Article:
For an active twist to your trip, check out the running trails in Forsyth Park and hiking routes in Skidaway Island State Park. (Not sold on the whole hiking thing? These benefits will make you want to hit the trails.)
9. Jackson Hole, Wyoming
Jackson Hole airport offers nonstop flights from 13 major U.S. cities, making it easy to get out west to this famous, remote American ski locale. Aside from the ski mountain, the nearby Yellowstone National Park is a veritable winter wonderland during the colder months, with fewer tourists than usual and *lots* of snow. The area is also home to the National Elk Refuge, which offers sleigh rides through the grounds during the winter. How could you pass that up?! (Don't forget to pack these winter workout clothes.)
10. Catskill Mountains, New York
This scenic landscape is ideal for nature lovers who want to explore the snowy trails. Stay at the chic Eastwind Hotel & Bar, in a room at the inn or in one of its luxury Scandinavian cabins called Lushnas. The hotel will outfit you with binoculars and bikes or hiking boots to tour the terrain, then you can unwind in the wood-barrel sauna. In winter, Saturday dinners are cooked over an open fire and served family style.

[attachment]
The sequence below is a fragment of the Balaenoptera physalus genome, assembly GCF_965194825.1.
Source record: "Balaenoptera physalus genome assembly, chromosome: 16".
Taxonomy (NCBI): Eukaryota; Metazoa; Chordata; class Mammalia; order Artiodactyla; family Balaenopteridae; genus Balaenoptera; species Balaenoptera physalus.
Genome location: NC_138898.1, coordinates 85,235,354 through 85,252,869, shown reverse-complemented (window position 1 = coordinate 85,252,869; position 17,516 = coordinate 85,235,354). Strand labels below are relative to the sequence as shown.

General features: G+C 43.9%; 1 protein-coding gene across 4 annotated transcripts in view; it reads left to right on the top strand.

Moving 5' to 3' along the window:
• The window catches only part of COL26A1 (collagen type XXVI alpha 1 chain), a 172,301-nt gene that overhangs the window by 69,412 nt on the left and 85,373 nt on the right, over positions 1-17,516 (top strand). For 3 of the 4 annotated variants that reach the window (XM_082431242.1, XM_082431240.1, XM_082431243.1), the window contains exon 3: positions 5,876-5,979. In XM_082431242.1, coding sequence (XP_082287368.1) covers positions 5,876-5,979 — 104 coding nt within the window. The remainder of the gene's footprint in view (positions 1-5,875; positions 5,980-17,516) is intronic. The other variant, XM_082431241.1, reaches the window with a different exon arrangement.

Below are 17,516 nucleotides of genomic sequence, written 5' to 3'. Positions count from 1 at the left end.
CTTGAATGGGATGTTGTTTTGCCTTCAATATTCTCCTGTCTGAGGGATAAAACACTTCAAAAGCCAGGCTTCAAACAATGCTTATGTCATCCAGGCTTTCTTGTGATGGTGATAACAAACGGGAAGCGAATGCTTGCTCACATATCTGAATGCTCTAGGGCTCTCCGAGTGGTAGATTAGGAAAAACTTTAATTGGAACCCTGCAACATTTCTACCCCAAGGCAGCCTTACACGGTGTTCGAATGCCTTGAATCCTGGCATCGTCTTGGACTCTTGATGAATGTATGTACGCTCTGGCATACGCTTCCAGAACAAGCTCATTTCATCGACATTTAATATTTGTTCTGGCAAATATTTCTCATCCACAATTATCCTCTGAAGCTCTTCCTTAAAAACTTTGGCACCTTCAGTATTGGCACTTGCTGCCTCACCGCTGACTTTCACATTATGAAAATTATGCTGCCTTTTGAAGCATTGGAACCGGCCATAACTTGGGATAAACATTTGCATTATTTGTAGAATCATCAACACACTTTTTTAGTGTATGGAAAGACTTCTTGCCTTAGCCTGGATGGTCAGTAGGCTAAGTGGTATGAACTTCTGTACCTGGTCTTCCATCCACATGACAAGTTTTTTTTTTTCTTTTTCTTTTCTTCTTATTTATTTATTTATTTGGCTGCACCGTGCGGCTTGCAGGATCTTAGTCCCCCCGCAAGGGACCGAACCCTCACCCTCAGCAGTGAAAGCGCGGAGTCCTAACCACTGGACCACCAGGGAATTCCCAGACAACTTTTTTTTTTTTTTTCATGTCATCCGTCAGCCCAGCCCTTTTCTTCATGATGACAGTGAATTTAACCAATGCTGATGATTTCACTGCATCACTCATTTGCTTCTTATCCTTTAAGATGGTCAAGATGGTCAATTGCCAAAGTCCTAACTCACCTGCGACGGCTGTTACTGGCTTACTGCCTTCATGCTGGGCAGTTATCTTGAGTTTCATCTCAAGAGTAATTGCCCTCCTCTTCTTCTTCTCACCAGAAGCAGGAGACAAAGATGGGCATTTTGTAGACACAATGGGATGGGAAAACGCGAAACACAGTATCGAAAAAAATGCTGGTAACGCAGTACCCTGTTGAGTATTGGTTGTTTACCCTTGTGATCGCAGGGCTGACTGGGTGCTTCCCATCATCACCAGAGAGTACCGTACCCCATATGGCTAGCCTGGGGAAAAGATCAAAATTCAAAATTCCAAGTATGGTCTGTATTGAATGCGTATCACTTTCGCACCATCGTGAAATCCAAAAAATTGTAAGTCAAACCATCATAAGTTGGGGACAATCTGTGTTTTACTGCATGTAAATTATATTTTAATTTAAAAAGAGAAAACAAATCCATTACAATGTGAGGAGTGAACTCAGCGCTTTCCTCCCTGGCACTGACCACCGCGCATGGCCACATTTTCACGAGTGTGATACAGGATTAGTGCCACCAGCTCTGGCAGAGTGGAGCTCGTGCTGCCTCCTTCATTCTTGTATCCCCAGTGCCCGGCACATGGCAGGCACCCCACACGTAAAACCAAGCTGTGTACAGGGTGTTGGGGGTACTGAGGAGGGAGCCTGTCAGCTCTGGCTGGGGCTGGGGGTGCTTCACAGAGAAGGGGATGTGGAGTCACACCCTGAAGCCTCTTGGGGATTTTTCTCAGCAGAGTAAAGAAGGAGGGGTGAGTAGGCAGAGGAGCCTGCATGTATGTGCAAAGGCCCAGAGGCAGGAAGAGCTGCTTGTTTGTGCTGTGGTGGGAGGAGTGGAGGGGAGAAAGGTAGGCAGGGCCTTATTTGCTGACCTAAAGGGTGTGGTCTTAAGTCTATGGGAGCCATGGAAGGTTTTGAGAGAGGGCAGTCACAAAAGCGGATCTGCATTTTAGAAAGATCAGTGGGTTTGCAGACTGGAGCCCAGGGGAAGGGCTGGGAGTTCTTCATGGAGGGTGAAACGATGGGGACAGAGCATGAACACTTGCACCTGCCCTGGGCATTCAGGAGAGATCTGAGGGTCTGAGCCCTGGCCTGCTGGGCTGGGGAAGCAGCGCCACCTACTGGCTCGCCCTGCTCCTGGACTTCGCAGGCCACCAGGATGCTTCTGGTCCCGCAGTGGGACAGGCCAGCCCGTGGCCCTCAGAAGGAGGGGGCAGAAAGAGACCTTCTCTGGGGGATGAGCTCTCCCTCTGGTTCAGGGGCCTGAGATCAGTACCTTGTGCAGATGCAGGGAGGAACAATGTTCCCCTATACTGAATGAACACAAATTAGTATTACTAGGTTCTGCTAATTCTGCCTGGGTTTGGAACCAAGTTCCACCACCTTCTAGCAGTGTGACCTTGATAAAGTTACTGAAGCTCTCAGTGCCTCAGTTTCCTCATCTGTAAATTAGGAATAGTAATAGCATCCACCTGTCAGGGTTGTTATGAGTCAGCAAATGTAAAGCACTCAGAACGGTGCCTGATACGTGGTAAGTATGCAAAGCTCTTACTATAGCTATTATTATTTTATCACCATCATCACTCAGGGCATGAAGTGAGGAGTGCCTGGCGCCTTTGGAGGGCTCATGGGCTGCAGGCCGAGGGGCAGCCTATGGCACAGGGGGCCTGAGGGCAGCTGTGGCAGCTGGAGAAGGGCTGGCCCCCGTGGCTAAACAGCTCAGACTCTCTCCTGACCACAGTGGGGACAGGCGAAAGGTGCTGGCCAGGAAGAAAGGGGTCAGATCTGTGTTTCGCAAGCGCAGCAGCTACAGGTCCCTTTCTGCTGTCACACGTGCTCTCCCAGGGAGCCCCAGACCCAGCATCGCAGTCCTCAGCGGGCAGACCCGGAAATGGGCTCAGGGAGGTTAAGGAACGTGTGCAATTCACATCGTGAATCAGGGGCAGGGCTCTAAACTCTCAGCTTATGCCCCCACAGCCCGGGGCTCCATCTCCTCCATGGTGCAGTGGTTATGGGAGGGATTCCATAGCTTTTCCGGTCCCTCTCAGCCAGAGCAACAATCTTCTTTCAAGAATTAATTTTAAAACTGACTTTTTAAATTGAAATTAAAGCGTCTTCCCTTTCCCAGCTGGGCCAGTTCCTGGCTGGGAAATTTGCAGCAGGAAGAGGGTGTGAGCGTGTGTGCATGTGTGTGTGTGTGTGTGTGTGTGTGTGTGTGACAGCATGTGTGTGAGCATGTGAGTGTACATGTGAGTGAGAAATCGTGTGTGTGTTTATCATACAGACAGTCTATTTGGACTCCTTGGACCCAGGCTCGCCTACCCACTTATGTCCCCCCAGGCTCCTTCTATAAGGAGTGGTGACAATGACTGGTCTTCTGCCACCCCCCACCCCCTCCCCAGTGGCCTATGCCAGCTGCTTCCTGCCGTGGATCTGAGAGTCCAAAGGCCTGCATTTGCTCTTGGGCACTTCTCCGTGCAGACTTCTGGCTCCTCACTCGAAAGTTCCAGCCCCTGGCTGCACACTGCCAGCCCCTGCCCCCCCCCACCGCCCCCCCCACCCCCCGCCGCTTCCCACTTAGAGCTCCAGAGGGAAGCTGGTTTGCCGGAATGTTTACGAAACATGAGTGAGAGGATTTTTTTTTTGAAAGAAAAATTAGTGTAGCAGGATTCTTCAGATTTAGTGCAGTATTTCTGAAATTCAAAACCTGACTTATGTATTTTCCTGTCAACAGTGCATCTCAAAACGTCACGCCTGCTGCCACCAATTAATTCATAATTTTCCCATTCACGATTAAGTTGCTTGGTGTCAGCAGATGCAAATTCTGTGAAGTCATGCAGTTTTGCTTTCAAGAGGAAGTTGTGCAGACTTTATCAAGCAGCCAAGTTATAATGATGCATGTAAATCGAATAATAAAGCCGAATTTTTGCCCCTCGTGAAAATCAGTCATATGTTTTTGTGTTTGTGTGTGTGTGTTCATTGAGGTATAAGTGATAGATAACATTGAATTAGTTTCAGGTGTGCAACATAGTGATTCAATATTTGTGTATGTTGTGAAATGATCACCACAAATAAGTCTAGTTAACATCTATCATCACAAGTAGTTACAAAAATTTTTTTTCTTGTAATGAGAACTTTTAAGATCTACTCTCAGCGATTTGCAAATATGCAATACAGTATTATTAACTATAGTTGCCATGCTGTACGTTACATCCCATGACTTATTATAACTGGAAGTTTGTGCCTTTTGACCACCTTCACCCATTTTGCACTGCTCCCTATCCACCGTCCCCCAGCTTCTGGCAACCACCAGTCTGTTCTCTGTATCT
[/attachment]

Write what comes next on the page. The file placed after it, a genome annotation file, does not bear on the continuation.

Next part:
11. Quebec, Canada
There's no better place to experience wintry conditions than a city that celebrates them. Walk through beautiful Old Quebec, which is decorated in holiday lights until March. Visit the city's Winter Carnival, the largest in the world, and enjoy ice skating, night parades, and great food. Check out The Hotel de Glâce in Quebec, which is made from 15,000 tons of snow and 500 tons of ice, explore a snowshoe trail, or try the city's toboggan run. Then get cozy at Le Monastère des Augustines, a wellness center in a former monastery.
12. Joshua Tree National Park, California
Take advantage of the smaller crowds and moderate temps (high 30s to mid 60s), and try Joshua Tree's most famous activities: rock climbing and bouldering. Joshua Tree Rock Climbing School offers guided day classes and four-day sessions. (Not convinced? Here are all the reasons you should definitely try rock climbing right now.)
13. Philipsburg, Montana
After you get your fill of ice skating, sledding, cross-country skiing, snowshoeing, and snowmobiling, the Ranch at Rock Creek can take you fat-tire biking, a type of winter mountain biking that's crazy fun and a great way to explore the six miles of trails around Rock Creek. There are also winter photography workshops, a fitness center, and a spa.
14. Portland, Maine
Portland has been gaining a serious reputation as a food city, with local ingredients and far-flung flavors. Eat breakfast at Rose Foods, a Jewish deli that serves Montreal-style bagels. Warm up over pho at Cong Tu Bot for lunch. Then enjoy a glass of (chemical-free, hand-harvested) wine with your dinner at Drifters Wife. Stay at the Danforth, a boutique hotel with a tasty small-plates breakfast.